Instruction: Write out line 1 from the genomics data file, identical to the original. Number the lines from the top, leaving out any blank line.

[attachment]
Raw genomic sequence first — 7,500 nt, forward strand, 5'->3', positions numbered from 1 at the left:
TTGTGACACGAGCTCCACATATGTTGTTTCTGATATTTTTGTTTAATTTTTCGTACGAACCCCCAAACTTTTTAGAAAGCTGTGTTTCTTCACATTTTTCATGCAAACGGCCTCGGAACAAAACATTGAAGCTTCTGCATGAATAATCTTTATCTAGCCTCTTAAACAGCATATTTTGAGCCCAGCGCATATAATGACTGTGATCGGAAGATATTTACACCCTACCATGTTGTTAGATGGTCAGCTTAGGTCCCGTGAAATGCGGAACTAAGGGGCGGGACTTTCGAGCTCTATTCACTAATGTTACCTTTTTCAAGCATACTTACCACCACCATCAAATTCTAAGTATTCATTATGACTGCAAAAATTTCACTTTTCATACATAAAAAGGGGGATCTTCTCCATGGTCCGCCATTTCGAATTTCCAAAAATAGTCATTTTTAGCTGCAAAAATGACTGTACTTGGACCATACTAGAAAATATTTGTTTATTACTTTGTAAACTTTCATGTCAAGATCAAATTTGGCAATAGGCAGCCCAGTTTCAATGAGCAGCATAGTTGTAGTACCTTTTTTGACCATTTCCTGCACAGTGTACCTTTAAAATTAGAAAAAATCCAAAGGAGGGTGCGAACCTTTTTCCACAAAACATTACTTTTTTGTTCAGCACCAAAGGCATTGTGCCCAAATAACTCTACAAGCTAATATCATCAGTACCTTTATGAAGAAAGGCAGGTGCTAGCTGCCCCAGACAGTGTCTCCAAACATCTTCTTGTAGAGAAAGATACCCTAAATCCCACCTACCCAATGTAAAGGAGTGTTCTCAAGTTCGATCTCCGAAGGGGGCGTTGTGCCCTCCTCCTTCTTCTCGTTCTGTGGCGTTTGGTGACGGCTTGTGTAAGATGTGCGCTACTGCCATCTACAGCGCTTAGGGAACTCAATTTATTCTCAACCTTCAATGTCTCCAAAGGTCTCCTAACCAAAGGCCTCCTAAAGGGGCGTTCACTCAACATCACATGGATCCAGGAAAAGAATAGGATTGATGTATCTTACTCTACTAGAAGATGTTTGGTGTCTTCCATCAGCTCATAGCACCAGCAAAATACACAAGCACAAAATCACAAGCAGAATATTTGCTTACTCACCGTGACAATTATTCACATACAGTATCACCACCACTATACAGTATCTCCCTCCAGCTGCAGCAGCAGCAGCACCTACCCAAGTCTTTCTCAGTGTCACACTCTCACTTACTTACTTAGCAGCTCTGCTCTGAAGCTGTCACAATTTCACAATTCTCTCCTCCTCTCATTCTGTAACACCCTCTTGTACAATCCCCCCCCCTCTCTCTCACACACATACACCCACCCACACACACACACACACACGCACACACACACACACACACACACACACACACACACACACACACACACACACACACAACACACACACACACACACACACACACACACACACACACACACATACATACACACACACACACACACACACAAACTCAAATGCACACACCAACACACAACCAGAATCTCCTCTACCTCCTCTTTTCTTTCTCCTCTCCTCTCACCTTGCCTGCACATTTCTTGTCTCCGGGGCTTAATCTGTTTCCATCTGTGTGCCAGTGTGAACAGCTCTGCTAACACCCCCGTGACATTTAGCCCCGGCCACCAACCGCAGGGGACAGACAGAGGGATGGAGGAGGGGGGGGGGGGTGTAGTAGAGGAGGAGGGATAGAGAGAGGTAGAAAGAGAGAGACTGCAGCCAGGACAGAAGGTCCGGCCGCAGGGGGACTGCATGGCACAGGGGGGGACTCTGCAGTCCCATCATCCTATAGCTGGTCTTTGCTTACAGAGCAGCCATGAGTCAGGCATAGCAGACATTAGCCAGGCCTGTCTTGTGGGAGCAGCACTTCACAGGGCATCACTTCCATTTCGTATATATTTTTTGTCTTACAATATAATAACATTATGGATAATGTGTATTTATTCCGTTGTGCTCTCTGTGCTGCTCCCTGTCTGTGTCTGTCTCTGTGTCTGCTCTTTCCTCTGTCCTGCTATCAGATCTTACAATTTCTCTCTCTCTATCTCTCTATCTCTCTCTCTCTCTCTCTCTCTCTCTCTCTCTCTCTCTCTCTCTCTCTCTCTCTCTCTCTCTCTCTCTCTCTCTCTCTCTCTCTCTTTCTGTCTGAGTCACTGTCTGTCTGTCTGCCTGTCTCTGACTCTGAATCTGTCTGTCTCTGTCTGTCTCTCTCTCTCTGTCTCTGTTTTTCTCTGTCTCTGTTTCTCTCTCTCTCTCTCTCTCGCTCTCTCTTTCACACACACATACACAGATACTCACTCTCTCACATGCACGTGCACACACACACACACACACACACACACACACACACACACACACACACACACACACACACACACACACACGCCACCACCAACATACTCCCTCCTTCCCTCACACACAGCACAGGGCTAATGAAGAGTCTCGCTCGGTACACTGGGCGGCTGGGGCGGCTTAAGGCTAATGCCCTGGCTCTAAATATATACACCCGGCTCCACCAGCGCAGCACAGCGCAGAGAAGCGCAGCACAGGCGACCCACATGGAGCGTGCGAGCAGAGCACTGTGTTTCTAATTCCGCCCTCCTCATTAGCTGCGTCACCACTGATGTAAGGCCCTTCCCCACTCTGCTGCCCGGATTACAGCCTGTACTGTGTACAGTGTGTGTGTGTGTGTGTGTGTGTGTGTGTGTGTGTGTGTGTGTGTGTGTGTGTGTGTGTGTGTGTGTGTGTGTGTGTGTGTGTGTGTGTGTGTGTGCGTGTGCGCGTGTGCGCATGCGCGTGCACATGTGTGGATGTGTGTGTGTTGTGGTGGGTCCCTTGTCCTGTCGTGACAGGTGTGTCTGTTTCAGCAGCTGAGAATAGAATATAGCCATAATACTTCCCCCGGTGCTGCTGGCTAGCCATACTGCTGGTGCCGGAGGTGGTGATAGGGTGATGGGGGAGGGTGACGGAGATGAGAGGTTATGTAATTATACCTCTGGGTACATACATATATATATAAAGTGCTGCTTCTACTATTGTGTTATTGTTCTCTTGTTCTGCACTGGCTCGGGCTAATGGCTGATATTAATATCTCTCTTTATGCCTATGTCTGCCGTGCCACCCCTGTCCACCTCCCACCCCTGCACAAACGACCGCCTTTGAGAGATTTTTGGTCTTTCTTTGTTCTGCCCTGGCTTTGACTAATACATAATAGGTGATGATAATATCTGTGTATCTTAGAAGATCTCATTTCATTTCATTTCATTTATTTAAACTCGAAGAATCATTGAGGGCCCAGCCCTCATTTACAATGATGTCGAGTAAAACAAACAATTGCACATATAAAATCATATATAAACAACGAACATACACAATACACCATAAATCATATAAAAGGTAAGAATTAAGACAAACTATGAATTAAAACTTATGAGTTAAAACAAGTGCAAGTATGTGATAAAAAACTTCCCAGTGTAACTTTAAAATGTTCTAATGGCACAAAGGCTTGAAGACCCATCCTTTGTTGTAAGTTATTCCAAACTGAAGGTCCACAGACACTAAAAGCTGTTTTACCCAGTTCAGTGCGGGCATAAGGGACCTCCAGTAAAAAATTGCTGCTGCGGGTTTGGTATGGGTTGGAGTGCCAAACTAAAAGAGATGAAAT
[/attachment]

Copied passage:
Raw genomic sequence first — 7,500 nt, forward strand, 5'->3', positions numbered from 1 at the left: